Today we present you with the story of another Pentaxian: Angelescu Stefan.
My father has played a big role in my life since I was a little boy. As a movie director and an adept of the Russian cinematography, he always dragged me to film festivals and photo exhibitions and that, I think, determined the way I see the world through the lens today. He also gave me my first camera, a Pentax MX which I still use today, and that was my first contact with Pentax.
My real love affair with photography started in high school, as those were the days when compacts were regarded as hi tech oddities and DSLRs looked like something out of a sci-fi novel. Back then, I was experimenting a lot, but shooting on film was very time and money consuming, so I decided to get my hands on a compact and from that point on it was a roller-coaster ride. I started winning a lot of local photo contests which allowed me to invest in various Pentax lenses and Pentax SLR bodies. I don’t know for sure, but some of my friends say that I might have a mild form of Gear Acquisition Syndrome :).
Towards the end of high school, I was contacted by a local professional photographer (Dragos Manea, now a dear friend). He wanted to tell me how much he appreciates my conceptual work and he was the one to introduce me to studio lighting techniques. Short after that, I found myself being commissioned to do model books and soon I was able to buy my first DSLR, the K10D, along with DA 21mm f/3.2 Limited and FA 50mm f/1.4.
Again, this was a turning point. In just a short time after conceptual photography and plain commercial modeling books, I saw myself employed by the biggest local media trust as a photojournalist, a field which I knew nothing about, except from albums, the works of Bresson, Capa, Adams and all the other great names.
It was weird in the beginning. The journalistic community here in Romania is a very small one, everybody knows everybody and I was the new, weird kid on the block, with a Pentax and odd looking lenses. It didn’t take long and we all became friends. That period was kind of cool. No matter how boring or dangerous the event was to be, you always knew there would be some familiar faces around and for sure after the event we would end up in a pub.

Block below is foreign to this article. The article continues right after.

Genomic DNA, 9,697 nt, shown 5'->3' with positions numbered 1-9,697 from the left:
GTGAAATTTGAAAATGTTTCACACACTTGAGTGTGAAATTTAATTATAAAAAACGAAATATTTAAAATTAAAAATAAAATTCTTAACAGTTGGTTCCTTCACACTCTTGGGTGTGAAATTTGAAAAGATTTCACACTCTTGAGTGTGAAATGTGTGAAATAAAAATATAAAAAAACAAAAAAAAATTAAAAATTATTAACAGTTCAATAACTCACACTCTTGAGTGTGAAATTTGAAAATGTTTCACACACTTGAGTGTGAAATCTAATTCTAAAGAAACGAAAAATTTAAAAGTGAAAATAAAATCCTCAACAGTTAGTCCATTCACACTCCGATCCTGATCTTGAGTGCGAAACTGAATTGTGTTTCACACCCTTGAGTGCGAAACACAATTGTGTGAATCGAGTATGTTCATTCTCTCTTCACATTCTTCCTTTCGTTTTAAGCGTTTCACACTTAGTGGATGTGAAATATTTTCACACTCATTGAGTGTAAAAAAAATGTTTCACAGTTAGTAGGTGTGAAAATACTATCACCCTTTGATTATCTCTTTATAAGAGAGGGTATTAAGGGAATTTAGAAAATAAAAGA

Unfortunately, all good things must come to an end... One year later, the financial crisis struck a blow to all printed press, many of the publications closed or moved online and many of us got laid off.
So, here I was with no job, a lot of free time and nothing to do. I started to do some volunteering work as a photographer for WWF but, unfortunately, that didn't turned out to be the extreme wildlife photo experience I was imagining...
Then, one day, I was reading an article about a new space telescope being built. Jumping from link to link, I ended up in the photo section of some amateur astronomy forum. Five months later, I was freezing on a field with a good friend of mine, also a photographer, behind two telescopes, tons of cables and some laptops, trying to catch photons of distant galaxies on my old K10D's sensor.
It's a very demanding activity but, in the same time, so rewarding. The moment you process tons of images, stack them and see the result, a fine detailed galaxy or nebula, it's beyond words... Also, the optical physics necessary to understand what you’re actually doing and how to improve your results or tune your gear is just priceless knowledge for the photographer inclined to hardcore experimentation.
Now, I have opened my own photo studio with a couple of friends and I’m working hard building a hybrid camera, a fusion of digital with the taste of camera obscura that produces interesting optical effects. Hopefully, an exhibition will soon follow.
That sums me up. I have no idea where my camera will lead me the day after tomorrow.